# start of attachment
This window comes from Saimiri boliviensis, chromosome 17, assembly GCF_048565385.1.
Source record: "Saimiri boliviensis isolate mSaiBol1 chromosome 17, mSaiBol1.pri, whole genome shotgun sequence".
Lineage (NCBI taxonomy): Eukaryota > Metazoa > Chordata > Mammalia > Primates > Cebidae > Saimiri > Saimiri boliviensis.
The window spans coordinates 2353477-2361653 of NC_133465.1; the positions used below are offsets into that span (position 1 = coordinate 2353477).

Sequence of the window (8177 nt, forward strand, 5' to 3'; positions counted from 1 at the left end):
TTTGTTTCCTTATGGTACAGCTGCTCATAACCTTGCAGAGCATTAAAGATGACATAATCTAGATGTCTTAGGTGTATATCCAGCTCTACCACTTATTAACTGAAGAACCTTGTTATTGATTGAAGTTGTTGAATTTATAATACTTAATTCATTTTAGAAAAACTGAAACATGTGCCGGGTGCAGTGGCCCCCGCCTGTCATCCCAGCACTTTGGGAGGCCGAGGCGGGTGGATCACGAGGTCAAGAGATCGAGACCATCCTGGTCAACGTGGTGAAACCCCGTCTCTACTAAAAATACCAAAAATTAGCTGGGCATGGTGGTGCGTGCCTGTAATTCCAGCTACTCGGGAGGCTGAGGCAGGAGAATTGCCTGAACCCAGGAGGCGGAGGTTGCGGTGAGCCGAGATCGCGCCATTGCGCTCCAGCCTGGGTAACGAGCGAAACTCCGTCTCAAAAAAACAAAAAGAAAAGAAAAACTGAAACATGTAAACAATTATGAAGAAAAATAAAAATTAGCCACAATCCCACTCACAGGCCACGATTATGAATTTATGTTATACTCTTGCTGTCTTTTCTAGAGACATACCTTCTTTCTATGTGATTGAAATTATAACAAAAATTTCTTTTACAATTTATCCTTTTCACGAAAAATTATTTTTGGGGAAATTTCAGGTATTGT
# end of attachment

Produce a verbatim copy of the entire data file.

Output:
This window comes from Saimiri boliviensis, chromosome 17, assembly GCF_048565385.1.
Source record: "Saimiri boliviensis isolate mSaiBol1 chromosome 17, mSaiBol1.pri, whole genome shotgun sequence".
Lineage (NCBI taxonomy): Eukaryota > Metazoa > Chordata > Mammalia > Primates > Cebidae > Saimiri > Saimiri boliviensis.
The window spans coordinates 2353477-2361653 of NC_133465.1; the positions used below are offsets into that span (position 1 = coordinate 2353477).

Sequence of the window (8177 nt, forward strand, 5' to 3'; positions counted from 1 at the left end):
TTTGTTTCCTTATGGTACAGCTGCTCATAACCTTGCAGAGCATTAAAGATGACATAATCTAGATGTCTTAGGTGTATATCCAGCTCTACCACTTATTAACTGAAGAACCTTGTTATTGATTGAAGTTGTTGAATTTATAATACTTAATTCATTTTAGAAAAACTGAAACATGTGCCGGGTGCAGTGGCCCCCGCCTGTCATCCCAGCACTTTGGGAGGCCGAGGCGGGTGGATCACGAGGTCAAGAGATCGAGACCATCCTGGTCAACGTGGTGAAACCCCGTCTCTACTAAAAATACCAAAAATTAGCTGGGCATGGTGGTGCGTGCCTGTAATTCCAGCTACTCGGGAGGCTGAGGCAGGAGAATTGCCTGAACCCAGGAGGCGGAGGTTGCGGTGAGCCGAGATCGCGCCATTGCGCTCCAGCCTGGGTAACGAGCGAAACTCCGTCTCAAAAAAACAAAAAGAAAAGAAAAACTGAAACATGTAAACAATTATGAAGAAAAATAAAAATTAGCCACAATCCCACTCACAGGCCACGATTATGAATTTATGTTATACTCTTGCTGTCTTTTCTAGAGACATACCTTCTTTCTATGTGATTGAAATTATAACAAAAATTTCTTTTACAATTTATCCTTTTCACGAAAAATTATTTTTGGGGAAATTTCAGGTATTGT